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Fit for royalty, presidents . . . and me

Fate led Michael to return to Inverlochy Castle on the west coast of Scotland and he finds it is still lavish, beautiful and well run

Published 3 July 2011
News Review
937th article

Michael, minus jacket and tie, at Inverlochy Castle with Jane Watson and the chef Philip Carnegie (Geraldine Lynton-Edwards)

Years ago I was greatly impressed by Inverlochy Castle, a hotel outside Fort William on the west coast of Scotland. Fate recently led me to return. I'd been told it was sold to a Malaysian and had gone downhill. In fact it was a Malaysian businessman living in Glasgow and it was still lavish, beautiful and well run.

Jane Watson, the general manager, was a waitress when I came before. The chef is now Philip Carnegie, who has a Michelin star. Not always a good sign.

A castle was first built there in 1270; the current pile was finished in 1866. Luminaries who have stayed there include Queen Victoria, the former president of the American Confederacy Jefferson Davis and, surprisingly not mentioned in the literature, Hymie Pockle, Abe Schwanz and Moishe Pippick. There are only 17 rooms.

For dinner the hotel's restaurant offered three menus: gluten-free, vegetarian and normal. You have to wear a tie and jacket. I know of only two places in London that require such formality. Jane explained that when the hotel relaxed the dress code people came wearing trainers and no socks. I wasn't wearing socks but she didn't notice. I was also wearing my pyjama bottoms. I did sport a tie, long-sleeved shirt and proper jacket.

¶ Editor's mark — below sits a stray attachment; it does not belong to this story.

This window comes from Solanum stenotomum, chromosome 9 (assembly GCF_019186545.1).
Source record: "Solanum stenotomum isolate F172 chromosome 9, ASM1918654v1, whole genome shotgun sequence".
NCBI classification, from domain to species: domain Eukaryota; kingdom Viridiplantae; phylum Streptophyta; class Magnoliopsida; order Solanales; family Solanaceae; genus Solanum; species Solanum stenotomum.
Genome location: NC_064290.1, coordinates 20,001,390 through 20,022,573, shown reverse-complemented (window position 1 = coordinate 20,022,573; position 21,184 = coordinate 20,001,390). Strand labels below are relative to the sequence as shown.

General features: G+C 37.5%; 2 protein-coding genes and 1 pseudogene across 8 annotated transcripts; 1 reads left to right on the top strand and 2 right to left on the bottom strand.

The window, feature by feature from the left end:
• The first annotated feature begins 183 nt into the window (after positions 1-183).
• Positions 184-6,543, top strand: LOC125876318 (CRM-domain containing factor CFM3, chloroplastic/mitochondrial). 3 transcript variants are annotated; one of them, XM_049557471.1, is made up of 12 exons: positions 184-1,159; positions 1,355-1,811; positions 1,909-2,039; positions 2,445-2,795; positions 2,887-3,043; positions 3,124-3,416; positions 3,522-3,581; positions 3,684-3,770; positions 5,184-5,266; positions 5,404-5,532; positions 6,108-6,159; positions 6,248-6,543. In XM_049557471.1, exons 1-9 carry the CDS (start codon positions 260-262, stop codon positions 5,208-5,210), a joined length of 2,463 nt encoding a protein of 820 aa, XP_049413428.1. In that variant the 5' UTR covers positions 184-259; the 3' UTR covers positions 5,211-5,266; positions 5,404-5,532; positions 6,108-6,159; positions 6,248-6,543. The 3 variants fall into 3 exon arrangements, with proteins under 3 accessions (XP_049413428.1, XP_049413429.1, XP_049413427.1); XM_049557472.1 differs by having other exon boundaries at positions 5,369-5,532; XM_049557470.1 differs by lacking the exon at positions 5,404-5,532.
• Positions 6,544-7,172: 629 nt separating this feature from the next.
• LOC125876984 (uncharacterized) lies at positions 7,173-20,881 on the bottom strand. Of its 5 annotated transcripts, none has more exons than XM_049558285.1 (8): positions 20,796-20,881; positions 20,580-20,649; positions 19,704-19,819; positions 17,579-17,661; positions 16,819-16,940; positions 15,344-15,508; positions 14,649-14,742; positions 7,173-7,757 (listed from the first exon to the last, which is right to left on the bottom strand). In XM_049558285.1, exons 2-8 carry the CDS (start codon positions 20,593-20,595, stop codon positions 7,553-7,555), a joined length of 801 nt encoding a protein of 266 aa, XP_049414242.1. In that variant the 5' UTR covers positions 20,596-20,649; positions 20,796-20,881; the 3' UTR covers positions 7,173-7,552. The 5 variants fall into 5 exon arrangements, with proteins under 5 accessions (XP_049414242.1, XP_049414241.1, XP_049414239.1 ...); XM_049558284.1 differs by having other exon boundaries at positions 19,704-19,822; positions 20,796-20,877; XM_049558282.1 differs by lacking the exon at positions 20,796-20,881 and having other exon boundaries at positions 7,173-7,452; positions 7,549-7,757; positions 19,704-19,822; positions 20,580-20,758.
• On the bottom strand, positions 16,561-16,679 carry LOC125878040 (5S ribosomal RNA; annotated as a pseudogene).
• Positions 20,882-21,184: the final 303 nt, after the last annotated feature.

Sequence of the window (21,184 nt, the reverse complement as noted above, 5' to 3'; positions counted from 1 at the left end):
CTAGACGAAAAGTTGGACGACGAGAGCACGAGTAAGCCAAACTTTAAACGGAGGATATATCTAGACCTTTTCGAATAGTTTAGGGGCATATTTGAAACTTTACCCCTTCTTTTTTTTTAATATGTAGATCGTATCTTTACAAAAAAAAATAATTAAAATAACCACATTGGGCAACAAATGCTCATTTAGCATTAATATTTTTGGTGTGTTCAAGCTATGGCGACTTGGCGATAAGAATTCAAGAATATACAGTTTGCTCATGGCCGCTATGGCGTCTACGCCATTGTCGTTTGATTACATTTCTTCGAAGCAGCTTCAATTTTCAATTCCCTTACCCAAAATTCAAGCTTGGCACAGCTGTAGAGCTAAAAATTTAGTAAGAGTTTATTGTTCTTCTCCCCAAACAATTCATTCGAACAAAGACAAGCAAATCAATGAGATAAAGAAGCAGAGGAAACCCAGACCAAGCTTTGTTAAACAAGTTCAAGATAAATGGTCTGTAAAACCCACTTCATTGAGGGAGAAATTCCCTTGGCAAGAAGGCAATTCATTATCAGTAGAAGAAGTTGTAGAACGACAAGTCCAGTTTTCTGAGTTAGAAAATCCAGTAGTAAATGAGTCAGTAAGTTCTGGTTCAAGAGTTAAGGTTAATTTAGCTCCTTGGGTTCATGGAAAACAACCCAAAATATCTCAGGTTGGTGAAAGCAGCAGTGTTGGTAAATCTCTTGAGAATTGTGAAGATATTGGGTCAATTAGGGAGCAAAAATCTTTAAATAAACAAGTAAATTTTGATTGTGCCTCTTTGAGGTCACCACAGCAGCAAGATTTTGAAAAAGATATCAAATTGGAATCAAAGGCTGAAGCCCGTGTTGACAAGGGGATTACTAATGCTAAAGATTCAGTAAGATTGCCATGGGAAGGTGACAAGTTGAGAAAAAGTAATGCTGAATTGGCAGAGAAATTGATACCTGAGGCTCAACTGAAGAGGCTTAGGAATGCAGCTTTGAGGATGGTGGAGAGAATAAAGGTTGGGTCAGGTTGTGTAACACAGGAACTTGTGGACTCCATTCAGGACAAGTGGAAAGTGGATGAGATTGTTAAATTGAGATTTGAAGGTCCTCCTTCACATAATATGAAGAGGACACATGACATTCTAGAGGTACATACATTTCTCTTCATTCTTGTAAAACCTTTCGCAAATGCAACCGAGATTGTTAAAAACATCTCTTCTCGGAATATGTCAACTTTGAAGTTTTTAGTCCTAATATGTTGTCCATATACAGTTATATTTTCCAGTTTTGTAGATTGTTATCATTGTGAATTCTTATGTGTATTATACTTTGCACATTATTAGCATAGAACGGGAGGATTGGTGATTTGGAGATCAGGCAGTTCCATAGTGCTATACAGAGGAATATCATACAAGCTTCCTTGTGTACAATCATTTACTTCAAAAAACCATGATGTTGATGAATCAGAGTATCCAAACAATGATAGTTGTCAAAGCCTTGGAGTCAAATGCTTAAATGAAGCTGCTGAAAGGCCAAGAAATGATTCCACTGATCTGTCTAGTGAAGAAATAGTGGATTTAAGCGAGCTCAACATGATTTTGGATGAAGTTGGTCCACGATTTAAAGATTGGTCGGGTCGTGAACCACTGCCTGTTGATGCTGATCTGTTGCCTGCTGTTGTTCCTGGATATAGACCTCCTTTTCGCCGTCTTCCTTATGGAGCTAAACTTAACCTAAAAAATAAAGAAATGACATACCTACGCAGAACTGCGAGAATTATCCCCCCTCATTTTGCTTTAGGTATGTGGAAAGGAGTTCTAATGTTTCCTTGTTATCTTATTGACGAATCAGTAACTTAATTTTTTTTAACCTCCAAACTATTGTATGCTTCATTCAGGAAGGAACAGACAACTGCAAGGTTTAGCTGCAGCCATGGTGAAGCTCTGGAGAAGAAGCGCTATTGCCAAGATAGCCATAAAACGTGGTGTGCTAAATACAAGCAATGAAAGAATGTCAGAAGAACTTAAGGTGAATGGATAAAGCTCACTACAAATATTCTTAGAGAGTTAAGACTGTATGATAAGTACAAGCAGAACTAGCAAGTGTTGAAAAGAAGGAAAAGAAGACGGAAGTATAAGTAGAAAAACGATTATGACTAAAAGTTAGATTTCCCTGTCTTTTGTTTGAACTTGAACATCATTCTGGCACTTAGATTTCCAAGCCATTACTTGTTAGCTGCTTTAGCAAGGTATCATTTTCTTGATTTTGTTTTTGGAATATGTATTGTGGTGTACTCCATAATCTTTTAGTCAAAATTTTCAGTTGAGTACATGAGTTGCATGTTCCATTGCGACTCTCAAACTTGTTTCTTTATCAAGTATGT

Geraldine said, "You look gorgeous. I'd so like you to dress like this."

"When?" I asked. "Every day," said Geraldine. "You seduced me because you were so well dressed."

"Just shows how things can go wrong in a relationship," I observed.

Geraldine, as always, looked totally beautiful, elegant, good-natured, charming, witty and gluten-free.

I suppose I'd better deal with the food.

Other than a woman at the next table who ignored her friend/husband/plumber and attended relentlessly to her mobile phone, nothing much was going on. Although I could hear the piano from the grand hall, where a pianist in white evening dress was playing the Vangelis theme from Chariots of Fire.

We ordered my new favourite drink, a virgin mojito. It seemed we'd get it until Jane came to announce that the bar had no mint. Posh restaurant like that should have mint.

My Loch Linnhe prawns with pearl barley risotto and ham hock beignet were superb. Then I had sweetbreads "with something", I dictated (please don't ask what), and truffle. Also terrific. The dessert of mango panna cotta with orange and passion fruit was a letdown - too solid, seemed to have far too much gelatin in it. Good meal, though; pleasant staff.

Ps On the coffee tray brought up to the bedroom was a sign: "To have your tray uplifted please dial 204". I suppose if I'd done that, to see the tray was properly uplifted, a crane would have arrived, accompanied by a JCB digger, six burly Scotsmen and a passing seagull.

  • I put two pieces of jade into a Sotheby's auction recently. They were in my TV lounge at home. I never looked at them. To my surprise one was estimated to sell for £50,000 to £70,000; the other, £70,000 to £90,000. The first one went for £360,000; the second for £70,000. So I received well over £400,000 from Sotheby's.